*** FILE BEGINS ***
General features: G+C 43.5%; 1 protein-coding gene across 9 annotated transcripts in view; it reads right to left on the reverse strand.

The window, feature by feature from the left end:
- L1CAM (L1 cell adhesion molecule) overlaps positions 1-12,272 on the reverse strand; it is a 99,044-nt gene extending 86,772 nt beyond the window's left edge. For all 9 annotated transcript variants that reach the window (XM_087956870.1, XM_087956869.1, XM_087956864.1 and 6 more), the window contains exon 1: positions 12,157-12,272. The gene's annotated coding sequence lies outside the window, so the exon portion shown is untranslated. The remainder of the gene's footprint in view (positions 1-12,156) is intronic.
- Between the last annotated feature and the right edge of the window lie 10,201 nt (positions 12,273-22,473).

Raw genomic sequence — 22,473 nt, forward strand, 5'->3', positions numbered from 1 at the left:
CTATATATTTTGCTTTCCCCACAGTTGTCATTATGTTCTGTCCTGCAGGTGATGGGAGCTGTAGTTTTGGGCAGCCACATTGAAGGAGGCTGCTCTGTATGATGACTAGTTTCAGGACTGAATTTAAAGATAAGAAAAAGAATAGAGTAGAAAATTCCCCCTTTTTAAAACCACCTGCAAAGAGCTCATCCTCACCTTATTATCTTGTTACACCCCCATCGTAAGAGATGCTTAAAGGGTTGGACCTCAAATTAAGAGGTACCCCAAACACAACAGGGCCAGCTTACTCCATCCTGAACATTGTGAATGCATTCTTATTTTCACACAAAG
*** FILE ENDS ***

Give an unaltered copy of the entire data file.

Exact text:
General features: G+C 43.5%; 1 protein-coding gene across 9 annotated transcripts in view; it reads right to left on the reverse strand.

The window, feature by feature from the left end:
- L1CAM (L1 cell adhesion molecule) overlaps positions 1-12,272 on the reverse strand; it is a 99,044-nt gene extending 86,772 nt beyond the window's left edge. For all 9 annotated transcript variants that reach the window (XM_087956870.1, XM_087956869.1, XM_087956864.1 and 6 more), the window contains exon 1: positions 12,157-12,272. The gene's annotated coding sequence lies outside the window, so the exon portion shown is untranslated. The remainder of the gene's footprint in view (positions 1-12,156) is intronic.
- Between the last annotated feature and the right edge of the window lie 10,201 nt (positions 12,273-22,473).

Raw genomic sequence — 22,473 nt, forward strand, 5'->3', positions numbered from 1 at the left:
CTATATATTTTGCTTTCCCCACAGTTGTCATTATGTTCTGTCCTGCAGGTGATGGGAGCTGTAGTTTTGGGCAGCCACATTGAAGGAGGCTGCTCTGTATGATGACTAGTTTCAGGACTGAATTTAAAGATAAGAAAAAGAATAGAGTAGAAAATTCCCCCTTTTTAAAACCACCTGCAAAGAGCTCATCCTCACCTTATTATCTTGTTACACCCCCATCGTAAGAGATGCTTAAAGGGTTGGACCTCAAATTAAGAGGTACCCCAAACACAACAGGGCCAGCTTACTCCATCCTGAACATTGTGAATGCATTCTTATTTTCACACAAAG